Clubs and Events
At the Faculty of Medicine's inception, a variety of clubs and events were created that addressed the interests of medical students and faculty. Although some of the clubs were specifically created for student interests, small class sizes allowed for a closer relationship to develop between students and faculty that resulted in events and clubs that involved them both. These bonds of friendship between the faculty and students created a community spirit that expanded into the social events and clubs seen below.
The Hippocratic Society
In 1921, the Hippocratic Society was originally known as the Student Body until the name was changed. In charge of the extracurricular activities of the medical students, the Hippocratic Society was made up of an elected executive, which included a class president, and included an oath that students would swear. All students were members of the Hippocratic Society as a fee placed on tuition funded the group. The fee helped to fund social functions and gave the students a subscription to the Gazette, a Western University student newspaper. The first Hippocratic Society arranged scientific meetings where lectures were given; however, this was discontinued when the Undergraduate Medical Society was founded in 1929 and took on this role.
The Harvey Club
Founded in part by Dr. James W. Crane, the Harvey Club was initiated by a request made to Dr. Crane from several London doctors to provide refresher courses. Two lecture series were held in the winter of 1918. Upon completion of the second series on February 27, 1919, a dinner was held at Tecumseh House. At the dinner, Dr. Edward Spence suggested that a group be formed and a constitution and charter be created to form a club. The Harvey Club continues to this day. Several dinners are held throughout the year where both medical and non-medical lecture topics are given. A formal banquet and Ladies' Night are held annually.
The Osler Society
The Osler Society was created to foster the study of Sir William Osler's work, medical history, and cultural subjects. An honour society, the Osler Society membership consisted of: four students, selected on the basis of academic merit; honorary members; selected alumni and faculty; and, an elected president. Monthly meetings were held at the home of Dr. James W. Crane or at City Hall. An annual dinner and Osler Oration, a lecture on some aspect of Sir William Osler's life and work, was held at Tecumseh House and in attendance were: staff from The University of Western Ontario's Medical Journal; the Gazette; and, faculty members. A program was created for each dinner that included membership lists, the banquet schedule and initiates (recipients of Keys and Scrolls).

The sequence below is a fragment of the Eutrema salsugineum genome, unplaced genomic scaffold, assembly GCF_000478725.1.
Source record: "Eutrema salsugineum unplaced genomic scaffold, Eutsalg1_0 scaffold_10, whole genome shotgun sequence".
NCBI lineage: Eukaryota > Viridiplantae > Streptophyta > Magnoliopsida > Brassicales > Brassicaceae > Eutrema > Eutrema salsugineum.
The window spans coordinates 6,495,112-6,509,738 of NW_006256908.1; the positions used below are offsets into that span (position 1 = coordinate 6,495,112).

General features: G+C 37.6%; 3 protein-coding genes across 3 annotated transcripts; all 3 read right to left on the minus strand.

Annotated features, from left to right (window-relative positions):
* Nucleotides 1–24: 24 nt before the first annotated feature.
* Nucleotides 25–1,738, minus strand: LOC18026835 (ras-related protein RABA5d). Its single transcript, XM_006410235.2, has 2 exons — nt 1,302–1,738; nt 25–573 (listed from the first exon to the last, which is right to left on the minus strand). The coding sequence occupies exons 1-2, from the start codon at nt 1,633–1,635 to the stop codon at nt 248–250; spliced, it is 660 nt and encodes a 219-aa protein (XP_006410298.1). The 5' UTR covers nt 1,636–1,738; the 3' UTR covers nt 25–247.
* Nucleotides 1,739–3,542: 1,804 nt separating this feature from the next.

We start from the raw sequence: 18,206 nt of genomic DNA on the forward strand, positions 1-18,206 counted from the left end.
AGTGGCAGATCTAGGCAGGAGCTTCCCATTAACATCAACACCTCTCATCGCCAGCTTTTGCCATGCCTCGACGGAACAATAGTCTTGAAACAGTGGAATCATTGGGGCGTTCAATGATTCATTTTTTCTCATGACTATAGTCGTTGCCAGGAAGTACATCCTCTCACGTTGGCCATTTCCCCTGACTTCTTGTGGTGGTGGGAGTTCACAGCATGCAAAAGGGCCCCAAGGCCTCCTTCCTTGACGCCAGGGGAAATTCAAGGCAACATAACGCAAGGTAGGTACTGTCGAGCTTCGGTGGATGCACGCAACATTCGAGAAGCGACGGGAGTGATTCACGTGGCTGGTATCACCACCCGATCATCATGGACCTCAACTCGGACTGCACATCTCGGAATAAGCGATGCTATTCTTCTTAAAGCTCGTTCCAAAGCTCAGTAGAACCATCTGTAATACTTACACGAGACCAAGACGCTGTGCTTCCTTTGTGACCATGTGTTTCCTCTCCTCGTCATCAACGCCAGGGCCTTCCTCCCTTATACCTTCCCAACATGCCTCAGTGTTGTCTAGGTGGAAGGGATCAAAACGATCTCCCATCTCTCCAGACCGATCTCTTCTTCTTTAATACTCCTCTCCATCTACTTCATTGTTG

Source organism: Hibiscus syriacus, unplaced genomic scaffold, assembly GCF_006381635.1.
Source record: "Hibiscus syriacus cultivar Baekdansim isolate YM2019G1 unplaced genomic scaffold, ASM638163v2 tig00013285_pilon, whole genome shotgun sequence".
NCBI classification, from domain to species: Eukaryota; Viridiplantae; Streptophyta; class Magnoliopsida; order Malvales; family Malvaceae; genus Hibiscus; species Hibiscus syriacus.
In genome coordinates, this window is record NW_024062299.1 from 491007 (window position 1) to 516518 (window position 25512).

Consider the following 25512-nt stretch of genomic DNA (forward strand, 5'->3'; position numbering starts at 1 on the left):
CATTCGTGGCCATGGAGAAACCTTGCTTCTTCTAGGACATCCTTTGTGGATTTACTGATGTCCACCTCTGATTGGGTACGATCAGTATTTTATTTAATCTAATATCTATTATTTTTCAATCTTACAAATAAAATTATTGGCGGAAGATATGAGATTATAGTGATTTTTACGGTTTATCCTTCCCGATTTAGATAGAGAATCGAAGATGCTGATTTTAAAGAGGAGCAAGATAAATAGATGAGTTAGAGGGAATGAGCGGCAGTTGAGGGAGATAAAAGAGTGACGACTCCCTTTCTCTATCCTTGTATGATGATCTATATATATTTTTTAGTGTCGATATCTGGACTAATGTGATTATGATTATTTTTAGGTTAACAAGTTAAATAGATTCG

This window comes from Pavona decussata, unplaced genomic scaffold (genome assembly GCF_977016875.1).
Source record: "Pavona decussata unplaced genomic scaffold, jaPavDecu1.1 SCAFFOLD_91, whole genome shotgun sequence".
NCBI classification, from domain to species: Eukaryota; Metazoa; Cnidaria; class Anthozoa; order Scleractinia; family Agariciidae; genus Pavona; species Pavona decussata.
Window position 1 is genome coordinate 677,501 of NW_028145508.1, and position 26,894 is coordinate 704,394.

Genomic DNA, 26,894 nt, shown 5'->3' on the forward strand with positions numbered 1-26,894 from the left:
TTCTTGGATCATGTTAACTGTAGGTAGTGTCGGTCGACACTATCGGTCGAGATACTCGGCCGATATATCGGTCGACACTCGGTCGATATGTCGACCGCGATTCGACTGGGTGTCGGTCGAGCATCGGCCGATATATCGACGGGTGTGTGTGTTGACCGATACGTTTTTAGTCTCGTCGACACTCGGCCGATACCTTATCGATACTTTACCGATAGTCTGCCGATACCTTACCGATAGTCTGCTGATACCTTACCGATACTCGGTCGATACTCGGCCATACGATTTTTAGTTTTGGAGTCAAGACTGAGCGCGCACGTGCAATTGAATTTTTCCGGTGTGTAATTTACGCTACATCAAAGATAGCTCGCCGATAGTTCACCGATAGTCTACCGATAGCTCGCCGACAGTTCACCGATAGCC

The Osler Society also published a bulletin, which summarized events, meetings and lectures for each year.
Beta Chapter of the Alpha Omega Alpha Honour Medical Society
The Alpha Omega Alpha Honour Medical Society was founded in America in 1920. The University of Western Ontario founded its own chapter in 1942 although the Faculty had approved its founding in 1927. Dr. George Stevenson, a member of Alpha Omega Alpha from the University of Toronto, assumed the responsibility of forming the Chapter in 1935. With the support of the Deans of McGill and Toronto, the inaugural banquet of the Beta Chapter of the Alpha Omega Alpha Honour Medical Society took place on February 18, 1942 at the London Hunt and Country Club. The Society, which remains in existence to this day, organizes the delivery of lectures and papers on a variety of topics and holds an annual banquet where prominent physicians address the faculty and student members.